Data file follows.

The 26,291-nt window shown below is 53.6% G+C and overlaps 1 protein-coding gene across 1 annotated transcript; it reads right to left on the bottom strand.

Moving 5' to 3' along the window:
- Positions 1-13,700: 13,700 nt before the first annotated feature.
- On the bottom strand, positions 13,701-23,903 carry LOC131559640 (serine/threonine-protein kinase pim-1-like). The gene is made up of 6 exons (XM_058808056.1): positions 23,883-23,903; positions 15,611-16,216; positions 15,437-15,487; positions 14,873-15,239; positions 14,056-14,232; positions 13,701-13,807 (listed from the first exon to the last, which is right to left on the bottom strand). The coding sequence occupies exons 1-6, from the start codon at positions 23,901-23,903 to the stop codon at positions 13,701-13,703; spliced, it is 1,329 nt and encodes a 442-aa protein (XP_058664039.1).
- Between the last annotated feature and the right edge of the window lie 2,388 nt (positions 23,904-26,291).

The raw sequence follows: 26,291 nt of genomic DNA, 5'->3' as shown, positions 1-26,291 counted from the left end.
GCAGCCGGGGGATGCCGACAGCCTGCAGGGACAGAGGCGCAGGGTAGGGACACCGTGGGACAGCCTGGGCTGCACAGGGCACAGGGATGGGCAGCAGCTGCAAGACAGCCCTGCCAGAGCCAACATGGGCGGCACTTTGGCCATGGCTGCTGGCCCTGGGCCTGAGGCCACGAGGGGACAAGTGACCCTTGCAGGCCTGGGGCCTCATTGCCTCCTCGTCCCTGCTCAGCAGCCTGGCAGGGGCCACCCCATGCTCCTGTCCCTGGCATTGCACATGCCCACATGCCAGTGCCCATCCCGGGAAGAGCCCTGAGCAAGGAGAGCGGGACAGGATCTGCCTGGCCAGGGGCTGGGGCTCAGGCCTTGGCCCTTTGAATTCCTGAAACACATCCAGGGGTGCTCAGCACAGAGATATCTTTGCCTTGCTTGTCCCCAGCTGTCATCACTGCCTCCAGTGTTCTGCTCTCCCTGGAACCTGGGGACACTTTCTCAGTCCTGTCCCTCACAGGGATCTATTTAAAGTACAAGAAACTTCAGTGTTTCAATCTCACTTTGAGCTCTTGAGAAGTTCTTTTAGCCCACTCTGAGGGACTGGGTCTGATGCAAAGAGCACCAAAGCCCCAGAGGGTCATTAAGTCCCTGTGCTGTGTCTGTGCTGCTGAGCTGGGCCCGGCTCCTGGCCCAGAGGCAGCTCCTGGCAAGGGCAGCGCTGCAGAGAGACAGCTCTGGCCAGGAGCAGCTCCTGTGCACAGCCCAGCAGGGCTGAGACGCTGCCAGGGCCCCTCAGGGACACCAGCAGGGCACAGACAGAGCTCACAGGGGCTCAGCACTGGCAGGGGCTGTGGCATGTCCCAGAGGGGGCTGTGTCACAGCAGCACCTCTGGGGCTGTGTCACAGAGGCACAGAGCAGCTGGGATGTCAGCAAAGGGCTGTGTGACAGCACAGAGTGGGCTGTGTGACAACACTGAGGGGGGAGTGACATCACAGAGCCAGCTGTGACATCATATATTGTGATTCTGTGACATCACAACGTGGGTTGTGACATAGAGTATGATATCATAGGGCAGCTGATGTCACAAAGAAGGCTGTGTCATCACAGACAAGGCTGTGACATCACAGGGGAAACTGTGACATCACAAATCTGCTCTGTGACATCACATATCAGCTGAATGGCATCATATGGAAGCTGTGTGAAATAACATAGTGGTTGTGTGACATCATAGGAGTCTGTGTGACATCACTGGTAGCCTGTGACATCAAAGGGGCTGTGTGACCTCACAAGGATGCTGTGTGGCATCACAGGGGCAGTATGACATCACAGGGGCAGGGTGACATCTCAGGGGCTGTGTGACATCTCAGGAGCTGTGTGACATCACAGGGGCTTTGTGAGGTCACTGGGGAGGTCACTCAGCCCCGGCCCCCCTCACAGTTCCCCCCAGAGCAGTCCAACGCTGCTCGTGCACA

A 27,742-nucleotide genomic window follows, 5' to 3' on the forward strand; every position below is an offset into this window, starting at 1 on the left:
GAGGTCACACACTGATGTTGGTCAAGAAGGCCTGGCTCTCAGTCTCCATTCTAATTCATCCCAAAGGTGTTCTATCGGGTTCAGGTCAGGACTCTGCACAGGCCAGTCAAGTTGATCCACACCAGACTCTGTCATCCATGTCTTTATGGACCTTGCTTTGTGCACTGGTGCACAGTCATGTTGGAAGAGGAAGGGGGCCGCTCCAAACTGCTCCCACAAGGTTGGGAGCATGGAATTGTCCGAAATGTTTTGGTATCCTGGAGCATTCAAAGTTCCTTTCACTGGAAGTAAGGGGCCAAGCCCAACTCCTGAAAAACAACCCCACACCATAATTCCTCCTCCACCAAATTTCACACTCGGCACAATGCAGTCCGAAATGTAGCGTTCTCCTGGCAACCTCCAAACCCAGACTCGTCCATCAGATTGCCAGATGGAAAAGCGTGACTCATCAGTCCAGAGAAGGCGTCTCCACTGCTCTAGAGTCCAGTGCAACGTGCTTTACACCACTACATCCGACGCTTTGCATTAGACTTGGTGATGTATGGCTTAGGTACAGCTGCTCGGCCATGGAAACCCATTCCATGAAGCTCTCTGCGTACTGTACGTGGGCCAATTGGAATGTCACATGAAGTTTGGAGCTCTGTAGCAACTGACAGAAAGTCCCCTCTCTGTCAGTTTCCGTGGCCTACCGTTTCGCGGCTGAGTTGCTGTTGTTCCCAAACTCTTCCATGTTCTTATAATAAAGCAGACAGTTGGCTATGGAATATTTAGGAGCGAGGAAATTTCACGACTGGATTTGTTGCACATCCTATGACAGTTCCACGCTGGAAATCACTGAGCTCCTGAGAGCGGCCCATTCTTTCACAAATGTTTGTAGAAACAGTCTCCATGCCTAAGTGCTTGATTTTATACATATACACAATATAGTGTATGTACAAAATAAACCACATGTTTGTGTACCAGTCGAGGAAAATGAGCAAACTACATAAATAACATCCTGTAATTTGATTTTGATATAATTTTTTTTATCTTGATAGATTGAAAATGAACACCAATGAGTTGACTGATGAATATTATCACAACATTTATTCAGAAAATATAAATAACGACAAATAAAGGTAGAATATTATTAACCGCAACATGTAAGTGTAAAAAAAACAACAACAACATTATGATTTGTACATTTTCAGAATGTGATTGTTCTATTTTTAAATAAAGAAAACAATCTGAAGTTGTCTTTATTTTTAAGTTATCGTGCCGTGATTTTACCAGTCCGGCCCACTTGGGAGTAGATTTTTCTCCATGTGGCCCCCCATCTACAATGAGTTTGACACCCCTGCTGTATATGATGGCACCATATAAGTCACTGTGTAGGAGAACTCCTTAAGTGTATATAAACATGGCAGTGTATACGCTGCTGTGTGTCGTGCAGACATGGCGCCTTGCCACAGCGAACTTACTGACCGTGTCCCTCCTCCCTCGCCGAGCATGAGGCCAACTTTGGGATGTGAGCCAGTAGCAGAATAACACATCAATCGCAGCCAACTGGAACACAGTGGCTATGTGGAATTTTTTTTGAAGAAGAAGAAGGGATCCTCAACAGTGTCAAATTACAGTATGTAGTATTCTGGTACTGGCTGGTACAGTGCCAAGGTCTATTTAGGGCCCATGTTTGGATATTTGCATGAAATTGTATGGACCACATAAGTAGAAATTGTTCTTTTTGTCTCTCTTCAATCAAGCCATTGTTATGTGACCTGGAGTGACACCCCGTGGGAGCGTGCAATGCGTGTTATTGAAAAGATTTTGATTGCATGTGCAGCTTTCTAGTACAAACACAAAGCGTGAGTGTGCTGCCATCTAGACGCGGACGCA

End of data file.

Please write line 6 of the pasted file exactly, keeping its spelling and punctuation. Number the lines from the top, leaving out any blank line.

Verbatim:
The raw sequence follows: 26,291 nt of genomic DNA, 5'->3' as shown, positions 1-26,291 counted from the left end.